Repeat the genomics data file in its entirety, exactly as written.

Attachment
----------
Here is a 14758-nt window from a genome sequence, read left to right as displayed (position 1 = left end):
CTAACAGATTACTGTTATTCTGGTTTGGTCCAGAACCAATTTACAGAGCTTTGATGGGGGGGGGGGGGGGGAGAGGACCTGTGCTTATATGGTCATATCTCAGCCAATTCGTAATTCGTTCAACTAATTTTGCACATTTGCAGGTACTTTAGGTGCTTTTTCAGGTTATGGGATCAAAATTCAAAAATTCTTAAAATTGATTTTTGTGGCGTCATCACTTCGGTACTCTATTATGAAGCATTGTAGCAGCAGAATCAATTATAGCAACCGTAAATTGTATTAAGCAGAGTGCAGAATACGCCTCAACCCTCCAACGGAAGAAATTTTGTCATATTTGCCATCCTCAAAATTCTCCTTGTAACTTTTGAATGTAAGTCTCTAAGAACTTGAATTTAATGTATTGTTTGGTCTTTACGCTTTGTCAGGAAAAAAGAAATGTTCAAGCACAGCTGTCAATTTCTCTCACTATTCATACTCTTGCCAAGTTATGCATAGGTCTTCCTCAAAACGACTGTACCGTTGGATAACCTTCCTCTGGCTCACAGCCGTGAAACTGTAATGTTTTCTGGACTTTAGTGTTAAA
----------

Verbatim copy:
Here is a 14758-nt window from a genome sequence, read left to right as displayed (position 1 = left end):
CTAACAGATTACTGTTATTCTGGTTTGGTCCAGAACCAATTTACAGAGCTTTGATGGGGGGGGGGGGGGGGAGAGGACCTGTGCTTATATGGTCATATCTCAGCCAATTCGTAATTCGTTCAACTAATTTTGCACATTTGCAGGTACTTTAGGTGCTTTTTCAGGTTATGGGATCAAAATTCAAAAATTCTTAAAATTGATTTTTGTGGCGTCATCACTTCGGTACTCTATTATGAAGCATTGTAGCAGCAGAATCAATTATAGCAACCGTAAATTGTATTAAGCAGAGTGCAGAATACGCCTCAACCCTCCAACGGAAGAAATTTTGTCATATTTGCCATCCTCAAAATTCTCCTTGTAACTTTTGAATGTAAGTCTCTAAGAACTTGAATTTAATGTATTGTTTGGTCTTTACGCTTTGTCAGGAAAAAAGAAATGTTCAAGCACAGCTGTCAATTTCTCTCACTATTCATACTCTTGCCAAGTTATGCATAGGTCTTCCTCAAAACGACTGTACCGTTGGATAACCTTCCTCTGGCTCACAGCCGTGAAACTGTAATGTTTTCTGGACTTTAGTGTTAAA